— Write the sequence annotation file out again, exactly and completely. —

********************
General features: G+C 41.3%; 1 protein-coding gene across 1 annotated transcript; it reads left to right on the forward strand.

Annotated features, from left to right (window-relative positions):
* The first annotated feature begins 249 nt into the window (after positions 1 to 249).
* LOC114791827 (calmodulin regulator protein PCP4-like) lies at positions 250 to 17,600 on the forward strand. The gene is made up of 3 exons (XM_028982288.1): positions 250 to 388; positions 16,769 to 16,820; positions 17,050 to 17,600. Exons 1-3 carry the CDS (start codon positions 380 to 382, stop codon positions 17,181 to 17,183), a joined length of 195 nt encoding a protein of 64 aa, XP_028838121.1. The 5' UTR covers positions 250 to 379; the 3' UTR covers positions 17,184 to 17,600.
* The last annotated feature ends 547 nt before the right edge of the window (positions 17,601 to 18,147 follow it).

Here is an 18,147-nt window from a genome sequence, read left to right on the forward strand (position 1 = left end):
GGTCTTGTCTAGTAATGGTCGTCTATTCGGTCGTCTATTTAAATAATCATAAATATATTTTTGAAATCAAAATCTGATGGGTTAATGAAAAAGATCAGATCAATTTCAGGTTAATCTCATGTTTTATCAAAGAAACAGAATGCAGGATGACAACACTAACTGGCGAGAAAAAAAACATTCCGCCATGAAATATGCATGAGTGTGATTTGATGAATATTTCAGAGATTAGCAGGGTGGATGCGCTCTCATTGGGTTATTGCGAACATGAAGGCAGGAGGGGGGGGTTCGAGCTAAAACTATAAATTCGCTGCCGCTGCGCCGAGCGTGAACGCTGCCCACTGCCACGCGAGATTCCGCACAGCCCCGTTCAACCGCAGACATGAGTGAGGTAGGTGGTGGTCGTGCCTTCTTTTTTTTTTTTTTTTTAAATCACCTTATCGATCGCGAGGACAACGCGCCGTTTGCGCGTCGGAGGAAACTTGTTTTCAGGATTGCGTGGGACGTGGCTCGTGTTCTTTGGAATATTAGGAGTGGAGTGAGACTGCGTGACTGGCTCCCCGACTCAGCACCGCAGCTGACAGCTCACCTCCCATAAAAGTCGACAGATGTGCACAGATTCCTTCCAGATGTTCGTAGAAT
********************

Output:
General features: G+C 41.3%; 1 protein-coding gene across 1 annotated transcript; it reads left to right on the forward strand.

Annotated features, from left to right (window-relative positions):
* The first annotated feature begins 249 nt into the window (after positions 1 to 249).
* LOC114791827 (calmodulin regulator protein PCP4-like) lies at positions 250 to 17,600 on the forward strand. The gene is made up of 3 exons (XM_028982288.1): positions 250 to 388; positions 16,769 to 16,820; positions 17,050 to 17,600. Exons 1-3 carry the CDS (start codon positions 380 to 382, stop codon positions 17,181 to 17,183), a joined length of 195 nt encoding a protein of 64 aa, XP_028838121.1. The 5' UTR covers positions 250 to 379; the 3' UTR covers positions 17,184 to 17,600.
* The last annotated feature ends 547 nt before the right edge of the window (positions 17,601 to 18,147 follow it).

Here is an 18,147-nt window from a genome sequence, read left to right on the forward strand (position 1 = left end):
GGTCTTGTCTAGTAATGGTCGTCTATTCGGTCGTCTATTTAAATAATCATAAATATATTTTTGAAATCAAAATCTGATGGGTTAATGAAAAAGATCAGATCAATTTCAGGTTAATCTCATGTTTTATCAAAGAAACAGAATGCAGGATGACAACACTAACTGGCGAGAAAAAAAACATTCCGCCATGAAATATGCATGAGTGTGATTTGATGAATATTTCAGAGATTAGCAGGGTGGATGCGCTCTCATTGGGTTATTGCGAACATGAAGGCAGGAGGGGGGGGTTCGAGCTAAAACTATAAATTCGCTGCCGCTGCGCCGAGCGTGAACGCTGCCCACTGCCACGCGAGATTCCGCACAGCCCCGTTCAACCGCAGACATGAGTGAGGTAGGTGGTGGTCGTGCCTTCTTTTTTTTTTTTTTTTTAAATCACCTTATCGATCGCGAGGACAACGCGCCGTTTGCGCGTCGGAGGAAACTTGTTTTCAGGATTGCGTGGGACGTGGCTCGTGTTCTTTGGAATATTAGGAGTGGAGTGAGACTGCGTGACTGGCTCCCCGACTCAGCACCGCAGCTGACAGCTCACCTCCCATAAAAGTCGACAGATGTGCACAGATTCCTTCCAGATGTTCGTAGAAT